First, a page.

One of the central contradictions in American history is the fact that its most progressive struggle, the Civil War and the abolition of slavery, unchained the world’s most destructive force, American capitalism.
It was from this period of plunder and industrial expansion that key elements still present in contemporary American politics emerged in embryonic form. In his book The Republic For Which It Stands: The United States During Reconstruction and the Gilded Age, 1865-1896, Stanford University Professor Richard White details the dynamism and criminality of these critical three decades, touching on many of these themes.
But one section of his book, part of the Oxford History of the United States, is particularly important for understanding the present bourgeois political climate involving rampant allegations of sexual assault.
After the Republican Party betrayed the liberated former slaves in exchange for the presidency in the 1876 election deal that ended Reconstruction, the former Southern Bourbon aristocrats, now operating under capitalist property relations, unleashed a vicious wave of racist reaction against Southern blacks. This was directed in large part against the emergence of the working class, both black and white, as well as immigrant, which threatened the wealth of the aristocrats. Those Northern politicians and generals who opposed the rebirth of Southern reaction were drowned out by the Northern businessmen who worried about upsetting their company profits.
In 1892, a 30-year-old African-American teacher named Ida B. Wells, born a slave in Mississippi during the Civil War, was outraged when a mob lynched three of her friends near Memphis, Tennessee.
Wells began a lifelong effort, in the face of death threats and violence, to document the wave of lynchings that erupted in the South in the 1880s and 1890s. It is worth quoting extensively from White’s account.
[Wells] discovered that no matter what the original reason for mob violence, newspapers turned them into stories of the rape of a white woman by a black man. Wells showed that in some cases the rape accusations disguised consensual sex, and in most other cases the original reasons for the lynchings had nothing to do with rape at all. Accusations of rape were, she wrote, “an old racket.” Her attacks struck at the core of the mythic South: the purity of Southern womanhood and homes threatened by black men. Memphis papers attacked her “obscene intimations,” and a mob destroyed her press and threatened to kill anyone who tried to resume publishing.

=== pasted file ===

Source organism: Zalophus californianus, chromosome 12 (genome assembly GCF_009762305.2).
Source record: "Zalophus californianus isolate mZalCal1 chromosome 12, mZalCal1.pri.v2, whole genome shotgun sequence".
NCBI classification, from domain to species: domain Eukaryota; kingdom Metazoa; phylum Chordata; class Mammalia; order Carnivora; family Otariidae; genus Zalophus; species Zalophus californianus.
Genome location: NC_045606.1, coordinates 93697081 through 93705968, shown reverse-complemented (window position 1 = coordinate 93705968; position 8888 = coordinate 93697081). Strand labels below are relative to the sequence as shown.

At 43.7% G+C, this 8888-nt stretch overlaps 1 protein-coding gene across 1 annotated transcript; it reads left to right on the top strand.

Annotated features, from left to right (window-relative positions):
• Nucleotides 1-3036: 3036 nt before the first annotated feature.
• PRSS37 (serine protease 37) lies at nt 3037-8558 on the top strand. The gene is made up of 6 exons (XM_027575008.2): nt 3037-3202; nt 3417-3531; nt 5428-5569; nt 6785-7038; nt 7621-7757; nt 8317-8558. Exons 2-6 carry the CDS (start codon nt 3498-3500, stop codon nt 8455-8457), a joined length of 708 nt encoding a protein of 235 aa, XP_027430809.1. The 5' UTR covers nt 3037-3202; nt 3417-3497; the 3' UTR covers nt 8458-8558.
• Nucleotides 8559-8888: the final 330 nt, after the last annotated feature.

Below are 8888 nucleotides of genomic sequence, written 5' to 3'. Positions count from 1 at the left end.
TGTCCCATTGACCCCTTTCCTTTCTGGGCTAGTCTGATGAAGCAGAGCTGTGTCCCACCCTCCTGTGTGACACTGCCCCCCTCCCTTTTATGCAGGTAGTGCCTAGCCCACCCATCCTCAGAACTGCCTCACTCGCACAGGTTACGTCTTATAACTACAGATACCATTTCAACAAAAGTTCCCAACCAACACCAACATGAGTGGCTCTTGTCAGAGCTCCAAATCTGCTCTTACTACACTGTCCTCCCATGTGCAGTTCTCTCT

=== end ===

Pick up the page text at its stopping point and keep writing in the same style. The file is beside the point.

Wells fled the South and set up shop in New York City. White continues:
Lynchings were more than executions; they were public spectacles, even entertainments, that often took place before large crowds. White men tortured black men, dismembering, castrating, and burning them. Photographers memorialized the murders. The photographs turned into postcards, sold widely. As Wells asserted, rape had become a racial weapon; the mere accusation against a black man amounted to a death sentence.
Wells made this last point central to her campaign to defend the democratic rights of African Americans against lynch mob violence. Wells took particular aim at Frances Willard, a prominent feminist temperance advocate and supporter of segregation. Willard’s program at the time was that, “great dark-faced mobs whose rallying cry is better whisky” threatened the “safety of women, of childhood, of the home.”
White writes that Willard gave a speech arguing “that lynching was the result of the rape of white women by black men and justifying lynch mobs as a kind of home protection. She claimed drink enflamed the passions of black men.”
A widely publicized confrontation between Wells and Willard arose when Wells denounced Willard’s claim that all victims of rape must be unconditionally believed. White writes that in 1894:
Willard attacked [Wells] for slandering Southern white women by saying that not all accusations of rape were true. The WCTU [Woman’s Christian Temperance Union] resolution of 1894, although lamenting lynching, indicated that it could not be banished until “the unspeakable outrages which have so often provoked such lawlessness [i.e., sexual assault and rape allegations] shall be banished from the world, and childhood, maidenhood, and womanhood shall no more be the victims of atrocities worth than death.”